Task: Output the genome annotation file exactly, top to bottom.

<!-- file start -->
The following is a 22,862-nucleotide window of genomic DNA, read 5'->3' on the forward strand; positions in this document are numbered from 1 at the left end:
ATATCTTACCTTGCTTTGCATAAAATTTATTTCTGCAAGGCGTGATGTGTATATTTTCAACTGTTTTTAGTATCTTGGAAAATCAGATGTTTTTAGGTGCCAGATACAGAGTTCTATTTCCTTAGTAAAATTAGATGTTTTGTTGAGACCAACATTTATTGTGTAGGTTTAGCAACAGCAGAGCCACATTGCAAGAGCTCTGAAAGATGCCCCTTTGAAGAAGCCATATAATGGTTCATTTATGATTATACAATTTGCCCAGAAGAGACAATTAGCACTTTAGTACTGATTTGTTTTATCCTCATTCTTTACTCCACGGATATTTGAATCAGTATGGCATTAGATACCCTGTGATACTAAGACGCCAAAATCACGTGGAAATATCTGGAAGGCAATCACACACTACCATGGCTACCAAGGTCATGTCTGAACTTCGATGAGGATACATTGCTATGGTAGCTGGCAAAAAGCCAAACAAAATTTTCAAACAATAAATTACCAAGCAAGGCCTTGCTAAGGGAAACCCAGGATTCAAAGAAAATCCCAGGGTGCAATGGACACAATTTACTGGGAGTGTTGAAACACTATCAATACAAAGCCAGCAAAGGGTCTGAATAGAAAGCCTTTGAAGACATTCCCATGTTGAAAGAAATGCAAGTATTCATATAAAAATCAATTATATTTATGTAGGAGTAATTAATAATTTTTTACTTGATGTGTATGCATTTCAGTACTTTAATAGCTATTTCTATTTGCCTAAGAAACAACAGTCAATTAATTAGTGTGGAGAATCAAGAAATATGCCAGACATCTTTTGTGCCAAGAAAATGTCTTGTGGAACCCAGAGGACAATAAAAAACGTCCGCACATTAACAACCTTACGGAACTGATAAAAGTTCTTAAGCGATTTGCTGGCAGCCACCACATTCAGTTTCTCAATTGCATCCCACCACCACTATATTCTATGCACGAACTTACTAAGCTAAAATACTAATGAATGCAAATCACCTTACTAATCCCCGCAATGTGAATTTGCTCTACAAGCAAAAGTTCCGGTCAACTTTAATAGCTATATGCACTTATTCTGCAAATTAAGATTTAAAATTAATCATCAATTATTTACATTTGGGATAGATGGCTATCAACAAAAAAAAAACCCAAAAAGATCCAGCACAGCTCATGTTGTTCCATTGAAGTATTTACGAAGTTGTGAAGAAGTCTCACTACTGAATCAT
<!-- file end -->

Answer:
The following is a 22,862-nucleotide window of genomic DNA, read 5'->3' on the forward strand; positions in this document are numbered from 1 at the left end:
ATATCTTACCTTGCTTTGCATAAAATTTATTTCTGCAAGGCGTGATGTGTATATTTTCAACTGTTTTTAGTATCTTGGAAAATCAGATGTTTTTAGGTGCCAGATACAGAGTTCTATTTCCTTAGTAAAATTAGATGTTTTGTTGAGACCAACATTTATTGTGTAGGTTTAGCAACAGCAGAGCCACATTGCAAGAGCTCTGAAAGATGCCCCTTTGAAGAAGCCATATAATGGTTCATTTATGATTATACAATTTGCCCAGAAGAGACAATTAGCACTTTAGTACTGATTTGTTTTATCCTCATTCTTTACTCCACGGATATTTGAATCAGTATGGCATTAGATACCCTGTGATACTAAGACGCCAAAATCACGTGGAAATATCTGGAAGGCAATCACACACTACCATGGCTACCAAGGTCATGTCTGAACTTCGATGAGGATACATTGCTATGGTAGCTGGCAAAAAGCCAAACAAAATTTTCAAACAATAAATTACCAAGCAAGGCCTTGCTAAGGGAAACCCAGGATTCAAAGAAAATCCCAGGGTGCAATGGACACAATTTACTGGGAGTGTTGAAACACTATCAATACAAAGCCAGCAAAGGGTCTGAATAGAAAGCCTTTGAAGACATTCCCATGTTGAAAGAAATGCAAGTATTCATATAAAAATCAATTATATTTATGTAGGAGTAATTAATAATTTTTTACTTGATGTGTATGCATTTCAGTACTTTAATAGCTATTTCTATTTGCCTAAGAAACAACAGTCAATTAATTAGTGTGGAGAATCAAGAAATATGCCAGACATCTTTTGTGCCAAGAAAATGTCTTGTGGAACCCAGAGGACAATAAAAAACGTCCGCACATTAACAACCTTACGGAACTGATAAAAGTTCTTAAGCGATTTGCTGGCAGCCACCACATTCAGTTTCTCAATTGCATCCCACCACCACTATATTCTATGCACGAACTTACTAAGCTAAAATACTAATGAATGCAAATCACCTTACTAATCCCCGCAATGTGAATTTGCTCTACAAGCAAAAGTTCCGGTCAACTTTAATAGCTATATGCACTTATTCTGCAAATTAAGATTTAAAATTAATCATCAATTATTTACATTTGGGATAGATGGCTATCAACAAAAAAAAAACCCAAAAAGATCCAGCACAGCTCATGTTGTTCCATTGAAGTATTTACGAAGTTGTGAAGAAGTCTCACTACTGAATCAT